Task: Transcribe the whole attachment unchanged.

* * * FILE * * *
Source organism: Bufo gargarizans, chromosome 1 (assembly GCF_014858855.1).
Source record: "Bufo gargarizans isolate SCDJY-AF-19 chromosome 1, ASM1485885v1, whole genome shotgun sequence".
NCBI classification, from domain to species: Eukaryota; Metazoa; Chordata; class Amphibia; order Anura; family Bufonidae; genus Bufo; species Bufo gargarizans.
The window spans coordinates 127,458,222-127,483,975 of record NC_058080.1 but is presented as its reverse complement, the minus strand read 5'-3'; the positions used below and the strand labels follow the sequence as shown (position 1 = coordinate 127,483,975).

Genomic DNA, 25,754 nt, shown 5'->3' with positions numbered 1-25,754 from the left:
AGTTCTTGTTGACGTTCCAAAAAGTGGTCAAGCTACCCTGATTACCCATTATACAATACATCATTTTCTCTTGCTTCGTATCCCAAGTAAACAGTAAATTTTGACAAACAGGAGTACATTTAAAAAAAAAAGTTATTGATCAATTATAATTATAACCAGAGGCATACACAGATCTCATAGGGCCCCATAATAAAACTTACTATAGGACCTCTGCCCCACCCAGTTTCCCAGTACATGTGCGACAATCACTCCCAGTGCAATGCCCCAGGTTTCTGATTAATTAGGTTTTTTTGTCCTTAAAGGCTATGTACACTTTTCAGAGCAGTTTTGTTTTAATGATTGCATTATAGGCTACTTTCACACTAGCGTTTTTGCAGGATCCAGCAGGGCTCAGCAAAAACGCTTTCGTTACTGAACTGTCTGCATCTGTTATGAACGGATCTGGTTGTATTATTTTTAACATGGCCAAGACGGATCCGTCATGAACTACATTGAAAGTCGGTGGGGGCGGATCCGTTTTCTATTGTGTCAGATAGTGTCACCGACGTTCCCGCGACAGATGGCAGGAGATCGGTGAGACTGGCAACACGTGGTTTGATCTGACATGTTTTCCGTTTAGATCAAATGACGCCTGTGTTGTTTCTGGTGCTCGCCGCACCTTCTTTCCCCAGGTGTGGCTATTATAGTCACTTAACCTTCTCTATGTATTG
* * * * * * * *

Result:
Source organism: Bufo gargarizans, chromosome 1 (assembly GCF_014858855.1).
Source record: "Bufo gargarizans isolate SCDJY-AF-19 chromosome 1, ASM1485885v1, whole genome shotgun sequence".
NCBI classification, from domain to species: Eukaryota; Metazoa; Chordata; class Amphibia; order Anura; family Bufonidae; genus Bufo; species Bufo gargarizans.
The window spans coordinates 127,458,222-127,483,975 of record NC_058080.1 but is presented as its reverse complement, the minus strand read 5'-3'; the positions used below and the strand labels follow the sequence as shown (position 1 = coordinate 127,483,975).

Genomic DNA, 25,754 nt, shown 5'->3' with positions numbered 1-25,754 from the left:
AGTTCTTGTTGACGTTCCAAAAAGTGGTCAAGCTACCCTGATTACCCATTATACAATACATCATTTTCTCTTGCTTCGTATCCCAAGTAAACAGTAAATTTTGACAAACAGGAGTACATTTAAAAAAAAAAGTTATTGATCAATTATAATTATAACCAGAGGCATACACAGATCTCATAGGGCCCCATAATAAAACTTACTATAGGACCTCTGCCCCACCCAGTTTCCCAGTACATGTGCGACAATCACTCCCAGTGCAATGCCCCAGGTTTCTGATTAATTAGGTTTTTTTGTCCTTAAAGGCTATGTACACTTTTCAGAGCAGTTTTGTTTTAATGATTGCATTATAGGCTACTTTCACACTAGCGTTTTTGCAGGATCCAGCAGGGCTCAGCAAAAACGCTTTCGTTACTGAACTGTCTGCATCTGTTATGAACGGATCTGGTTGTATTATTTTTAACATGGCCAAGACGGATCCGTCATGAACTACATTGAAAGTCGGTGGGGGCGGATCCGTTTTCTATTGTGTCAGATAGTGTCACCGACGTTCCCGCGACAGATGGCAGGAGATCGGTGAGACTGGCAACACGTGGTTTGATCTGACATGTTTTCCGTTTAGATCAAATGACGCCTGTGTTGTTTCTGGTGCTCGCCGCACCTTCTTTCCCCAGGTGTGGCTATTATAGTCACTTAACCTTCTCTATGTATTG